During the next stage of appeal, the defendant will ask for post-conviction relief from the state court. Issues outside the record, such as evidence that the defendant’s attorney was not an effective advocate, can be raised at this time. Once these state remedies have been exhausted, the defendant can petition the federal court for a writ of habeas corpus, and after that, he or she can petition the U.S. Supreme Court for a writ of certiorari. The final stage involves asking the state governor to grant clemency. Of course, this is a terse overview of a complex process, and anyone dealing with a potential death penalty appeal should seek advice from an attorney. This is especially true since every stage of the appellate process is governed by strict time deadlines.

Representation in Death Penalty Cases

If you or a loved one has been charged with a capital offense, you need to speak with an attorney right away. Even if the public defender’s office has already been assigned to the case, you are free to consult with a private attorney of your choice, and it is highly recommended that you do so.

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Death Penalty Law - US

  • ABA - Capital Punishment - Moratorium Project

    From 2003 to 2007, the Moratorium Project undertook its first series of assessments on the administration of capital punishment in eight U.S. states. The assessments give jurisdictions an objective instrument to evaluate the administration of the death penalty, based upon uniform benchmarks in varied aspects of capital punishment processes. The reports demonstrate (1) why jurisdictions should undertake comprehensive studies of their death penalty systems, (2) the range of topics that must be considered in any thorough assessment, and (3) why moratoriums are necessary. The actual practices of these capital jurisdictions were then compared to a series of recommendations on the administration of the death penalty, based on the original ABA Protocols on the Administration of Capital Punishment (2001) and the revised version (2010).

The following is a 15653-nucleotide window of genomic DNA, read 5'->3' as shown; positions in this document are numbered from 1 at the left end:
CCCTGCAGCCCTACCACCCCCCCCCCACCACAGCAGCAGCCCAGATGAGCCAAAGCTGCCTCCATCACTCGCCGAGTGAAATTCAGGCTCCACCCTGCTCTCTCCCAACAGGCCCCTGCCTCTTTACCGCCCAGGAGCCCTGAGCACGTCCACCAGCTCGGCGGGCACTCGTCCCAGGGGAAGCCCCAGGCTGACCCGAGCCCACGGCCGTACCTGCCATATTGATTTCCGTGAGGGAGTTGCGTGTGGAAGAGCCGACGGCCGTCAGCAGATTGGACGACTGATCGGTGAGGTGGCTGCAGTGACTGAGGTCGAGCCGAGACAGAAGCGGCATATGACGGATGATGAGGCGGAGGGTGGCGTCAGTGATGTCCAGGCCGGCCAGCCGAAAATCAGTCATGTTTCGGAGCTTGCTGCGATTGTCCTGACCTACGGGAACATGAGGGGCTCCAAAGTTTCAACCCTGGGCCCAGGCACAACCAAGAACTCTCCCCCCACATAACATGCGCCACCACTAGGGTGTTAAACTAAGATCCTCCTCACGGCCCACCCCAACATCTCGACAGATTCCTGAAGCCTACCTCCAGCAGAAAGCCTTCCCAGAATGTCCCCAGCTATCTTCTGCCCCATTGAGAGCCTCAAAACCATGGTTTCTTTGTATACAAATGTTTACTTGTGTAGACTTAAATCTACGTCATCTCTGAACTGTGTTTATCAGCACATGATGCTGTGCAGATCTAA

• Bureau of Justice Statistics - Capital Punishment

    The corrections unit collects data on persons held under sentence of death and persons executed during the calendar year from the state departments of correction and the Federal Bureau of Prisons. Preliminary counts of executions carried out during the subsequent calendar year are also presented. This page summarizes the movement of prisoners received and removed from under sentence of death. Data on offenders' sex, race, Hispanic origin, education, marital status, age at time of arrest for the capital offense, legal status at time of the offense, and method of removal are presented. The page also includes information on executions, trends, and time between imposition of death sentence and execution.

  • Death Penalty Information Center

    The Death Penalty Information Center is a non-profit organization serving the media and the public with analysis and information on issues concerning capital punishment. The Center was founded in 1990 and prepares in-depth reports, issues press releases, conducts briefings for journalists, and serves as a resource to those working on this issue. The Center is widely quoted and consulted by all those concerned with the death penalty.

  • Federal Death Penalty Resource Counsel (FDPRC)

    The principal activities of FDPRC include monitoring federal death penalty cases, helping judges recruit counsel for federal capital prosecutions and advising courts about CJA issues and the defense function in federal death penalty cases, consulting with individualassigned counsel, providing resource materials, and training on capital case defense techniques. FDPRC has advised and assisted CJA panel attorneys, federal defenders, judges, the Judicial Conference Defender Services Committee, and the Administrative Office of the U.S. Courts.

  • Innocence Project

    The Innocence Project was founded in 1992 by Barry C. Scheck and Peter J. Neufeld at the Benjamin N. Cardozo School of Law at Yeshiva University to assist prisoners who could be proven innocent through DNA testing. To date, 252 people in the United States have been exonerated by DNA testing, including 17 who served time on death row. These people served an average of 13 years in prison before exoneration and release.